Plantar heel pain is a frequent cause of disability and referral to physical therapy. A recent clinical practice guideline by Martin and colleagues (2014) identified ‘A’ level evidence that foot orthoses can reduce symptoms and improve function associated with plantar heel pain.5 Prefabricated (also, off-the-shelf or over-the-counter) devices have been shown to work similarly to custom devices.3 Some studies involved semi-rigid devices4, while other studies involved cushioned devices2, and another study used a combination of both!1
The evidence is pretty sparse with regard to how and why different orthotic devices work. This situation requires us to “color in around the edges” with clinical reasoning related to orthotic construction. With so many different kinds of orthotic devices to choose from, how can we counsel our patients to make the right choices? Here are some ideas to guide our clinical reasoning about whether to ‘cushion’ or ‘support’ with orthotic management in patients with plantar heel pain.
The Case for Cushion: Compression Sensitive Structures
Some structures of the foot and ankle are compression sensitive. The chief example of a compression-sensitive structure associated with heel pain is the plantar heel fat pad. It compresses at heel strike and attenuates shock. The plantar heel fat pad is also innervated and vascularized.6 Unfortunately, it can degenerate over time or in response to repetitive corticosteroid injections aimed to alleviate pain associated with other heel structures. Pain related to plantar heel fat pad involvement, otherwise known as heel stones or heel bruises, can be very debilitating and recalcitrant to treatment. Neurogenic heel pain combined with limited sensation, such as diabetic polyneuropathy, may also require careful management of compressive loads across the plantar foot to prevent ulceration.
A cushioned orthotic device can help compression-sensitive structures manage compressive loads. If the plantar heel pain is associated with pain during palpation of the plantar heel fat pad, a soft foam or gel device placed under the plantar heel may reduce cumulative tissue compression associated with repetitive heel strikes while walking and running. These types of soft devices tend to wear out quickly, so advise patients to inspect and change them frequently.
There are taping techniques to offload the plantar heel fat pad too. If plantar foot sensation is intact, consider trying taping first in order to assess whether a cushioned orthotic device might be a good intermediate- or long-term solution.
The Case for Support: Traction-Sensitive Structures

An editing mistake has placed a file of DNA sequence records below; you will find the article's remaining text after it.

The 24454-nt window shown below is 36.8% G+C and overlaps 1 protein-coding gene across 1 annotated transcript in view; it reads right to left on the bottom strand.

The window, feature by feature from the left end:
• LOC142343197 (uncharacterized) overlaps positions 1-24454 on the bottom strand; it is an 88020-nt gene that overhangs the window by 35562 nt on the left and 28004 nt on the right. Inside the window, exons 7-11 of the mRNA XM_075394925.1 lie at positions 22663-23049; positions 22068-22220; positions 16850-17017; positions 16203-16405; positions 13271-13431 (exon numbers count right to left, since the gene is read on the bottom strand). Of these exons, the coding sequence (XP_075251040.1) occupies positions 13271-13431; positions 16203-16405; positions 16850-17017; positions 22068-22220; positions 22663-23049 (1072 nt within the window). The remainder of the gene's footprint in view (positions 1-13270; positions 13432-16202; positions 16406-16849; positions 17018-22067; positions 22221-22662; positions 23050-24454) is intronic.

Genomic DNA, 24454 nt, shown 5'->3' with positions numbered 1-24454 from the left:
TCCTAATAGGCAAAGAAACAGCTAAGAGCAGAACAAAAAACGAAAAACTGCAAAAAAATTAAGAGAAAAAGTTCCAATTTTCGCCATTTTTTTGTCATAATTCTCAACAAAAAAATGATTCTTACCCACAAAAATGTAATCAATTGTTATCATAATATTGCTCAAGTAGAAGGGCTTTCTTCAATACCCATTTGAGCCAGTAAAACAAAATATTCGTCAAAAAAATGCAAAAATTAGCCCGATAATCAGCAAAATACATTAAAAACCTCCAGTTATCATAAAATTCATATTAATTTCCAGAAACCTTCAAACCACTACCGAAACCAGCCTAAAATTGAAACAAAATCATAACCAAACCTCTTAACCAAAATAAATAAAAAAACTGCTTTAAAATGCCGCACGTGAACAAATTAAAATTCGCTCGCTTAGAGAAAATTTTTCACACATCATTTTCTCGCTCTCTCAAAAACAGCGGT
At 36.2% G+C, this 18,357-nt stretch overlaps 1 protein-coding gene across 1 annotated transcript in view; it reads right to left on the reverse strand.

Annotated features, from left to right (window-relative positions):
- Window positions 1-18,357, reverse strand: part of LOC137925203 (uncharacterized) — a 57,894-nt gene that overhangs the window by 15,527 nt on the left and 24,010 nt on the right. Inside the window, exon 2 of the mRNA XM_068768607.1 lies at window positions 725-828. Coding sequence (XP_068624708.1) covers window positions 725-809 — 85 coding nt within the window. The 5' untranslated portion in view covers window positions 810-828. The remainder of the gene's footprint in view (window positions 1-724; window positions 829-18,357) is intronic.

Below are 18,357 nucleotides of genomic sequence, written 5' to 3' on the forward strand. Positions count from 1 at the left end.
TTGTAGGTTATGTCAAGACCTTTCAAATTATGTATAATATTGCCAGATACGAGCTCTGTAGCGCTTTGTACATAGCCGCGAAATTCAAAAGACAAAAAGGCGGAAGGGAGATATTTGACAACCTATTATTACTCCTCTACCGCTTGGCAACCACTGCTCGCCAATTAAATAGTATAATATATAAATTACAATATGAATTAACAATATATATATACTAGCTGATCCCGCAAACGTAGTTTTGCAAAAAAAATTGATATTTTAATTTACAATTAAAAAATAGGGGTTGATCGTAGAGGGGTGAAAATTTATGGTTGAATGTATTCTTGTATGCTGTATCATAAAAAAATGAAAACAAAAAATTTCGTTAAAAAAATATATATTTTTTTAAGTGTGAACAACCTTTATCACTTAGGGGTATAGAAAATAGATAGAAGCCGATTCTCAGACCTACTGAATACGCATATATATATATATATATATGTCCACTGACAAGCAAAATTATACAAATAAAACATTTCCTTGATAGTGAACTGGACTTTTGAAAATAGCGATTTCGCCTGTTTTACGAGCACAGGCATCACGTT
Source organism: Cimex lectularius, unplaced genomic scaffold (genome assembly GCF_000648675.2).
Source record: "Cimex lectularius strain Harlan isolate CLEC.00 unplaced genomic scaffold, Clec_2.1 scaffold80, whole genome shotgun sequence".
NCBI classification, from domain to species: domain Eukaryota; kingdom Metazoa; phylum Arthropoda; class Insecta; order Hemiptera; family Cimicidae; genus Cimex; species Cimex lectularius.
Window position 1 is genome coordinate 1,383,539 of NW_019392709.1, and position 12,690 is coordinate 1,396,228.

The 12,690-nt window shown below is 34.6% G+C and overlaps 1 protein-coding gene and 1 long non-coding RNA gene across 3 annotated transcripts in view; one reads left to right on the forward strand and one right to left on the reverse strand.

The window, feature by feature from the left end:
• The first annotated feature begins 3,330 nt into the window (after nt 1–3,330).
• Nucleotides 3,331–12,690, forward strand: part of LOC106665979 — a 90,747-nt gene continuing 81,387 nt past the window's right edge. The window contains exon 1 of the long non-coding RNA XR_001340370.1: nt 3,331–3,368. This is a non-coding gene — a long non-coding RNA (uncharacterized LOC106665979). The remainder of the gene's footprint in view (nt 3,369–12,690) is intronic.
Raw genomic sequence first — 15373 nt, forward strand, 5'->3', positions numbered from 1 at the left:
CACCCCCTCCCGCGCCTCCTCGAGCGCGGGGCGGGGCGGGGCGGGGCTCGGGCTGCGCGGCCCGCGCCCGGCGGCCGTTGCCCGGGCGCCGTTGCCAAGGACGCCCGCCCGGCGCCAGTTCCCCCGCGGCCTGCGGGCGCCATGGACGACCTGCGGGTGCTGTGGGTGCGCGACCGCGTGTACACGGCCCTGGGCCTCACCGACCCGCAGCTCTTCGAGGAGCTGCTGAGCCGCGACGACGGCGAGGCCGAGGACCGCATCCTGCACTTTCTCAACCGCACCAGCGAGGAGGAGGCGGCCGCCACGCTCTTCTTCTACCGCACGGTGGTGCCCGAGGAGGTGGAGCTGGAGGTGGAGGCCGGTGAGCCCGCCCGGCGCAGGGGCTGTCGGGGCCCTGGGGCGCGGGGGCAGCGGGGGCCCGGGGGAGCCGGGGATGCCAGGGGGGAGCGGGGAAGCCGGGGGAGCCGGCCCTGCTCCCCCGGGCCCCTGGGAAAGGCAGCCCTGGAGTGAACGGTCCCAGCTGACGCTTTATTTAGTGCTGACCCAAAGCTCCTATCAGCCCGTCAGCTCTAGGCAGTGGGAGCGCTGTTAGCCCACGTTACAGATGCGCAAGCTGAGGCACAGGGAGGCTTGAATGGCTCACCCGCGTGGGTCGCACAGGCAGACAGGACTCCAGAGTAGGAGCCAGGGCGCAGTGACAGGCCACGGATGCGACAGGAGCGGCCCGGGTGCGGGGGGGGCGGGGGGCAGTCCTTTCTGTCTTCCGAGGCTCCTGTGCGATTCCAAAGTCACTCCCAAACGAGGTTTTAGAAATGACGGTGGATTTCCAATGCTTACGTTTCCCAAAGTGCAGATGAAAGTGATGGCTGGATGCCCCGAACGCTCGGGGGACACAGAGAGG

Some foot and ankle structures are traction-sensitive. The plantar fascia (aponeurosis) is a good example of this type of structure. During the stance phase of gait, the plantar fascia is placed on tension when the foot pronates (early to mid-stance) and when the first metatarsophalangeal joint dorsiflexes (late mid-stance, terminal stance, and pre-swing). If these movements are excessive, or loading is excessive during normal movement, over time the corresponding cumulative tension on the plantar fascia could eventually result in plantar fasciitis/fasciopathy.
A supportive orthotic device aims to provide support to the arch of the foot by controlling the amount and/or rate of arch deformation during normal foot pronation. If the arch pain originates with the plantar fascia or other traction sensitive structure, a supportive device might be helpful. Try taping the arch first to see if investing in a device might provide a long-term solution. A favorable short-term response to arch taping might suggest a favorable response to semi-rigid orthotic devices, as well.
Two Starting Points
With these two starting points, we should be able to paint the fuller pathoanatomic picture of a patient’s plantar heel pain, decide on an intervention that can result in immediate- and short-term pain relief, and generate patient buy-in to a comprehensive treatment plan.
- Al-Bluwi MT, Sadat-Ali M, Al-Habdan IM, Azam MQ. Efficacy of EZStep in the management of plantar fasciitis: a prospective, randomized study. Foot Ankle Spec. 2011;4:218-221. http://dx.doi.org/10.1177/1938640011407318
- Lee WC, Wong WY, Kung E, Leung AK. Effectiveness of adjustable dorsiflexion night splint in combination with accommodative foot orthosis on plantar fasciitis. J Rehabil Res Dev. 2012;49:1557-1564.
- Hawke F, Burns J, Radford JA, du Toit V. Custom-made foot orthoses for the treatment of foot pain. Cochrane Database Syst Rev. 2008:CD006801. http://dx.doi.org/10.1002/14651858.CD006801.pub2
- Hume P, Hopkins W, Rome K, Maulder P, Coyle G, Nigg B. Effectiveness of foot orthoses for treatment and prevention of lower limb injuries: a review. Sports Med. 2008;38:759-779.
- Martin RR, Davenport TE, Reischl SF, McPoil TG, Matheson JW, Wukich DK, McDonough CM (2014). Heel pain-plantar fasciitis: revision 2014. Journal of Orthopaedic and Sports Physical Therapy. 44: 11: A1-33.
- Unlü RE, Orbay H, Kerem M, Esmer AF, Tüccar E, Sensöz O. Innervation of three weight-bearing areas of the foot: an anatomic study and clinical implications. Journal of Plastic, Reconstructive, and Aesthetic Surgery. 2008; 61(5):557-61.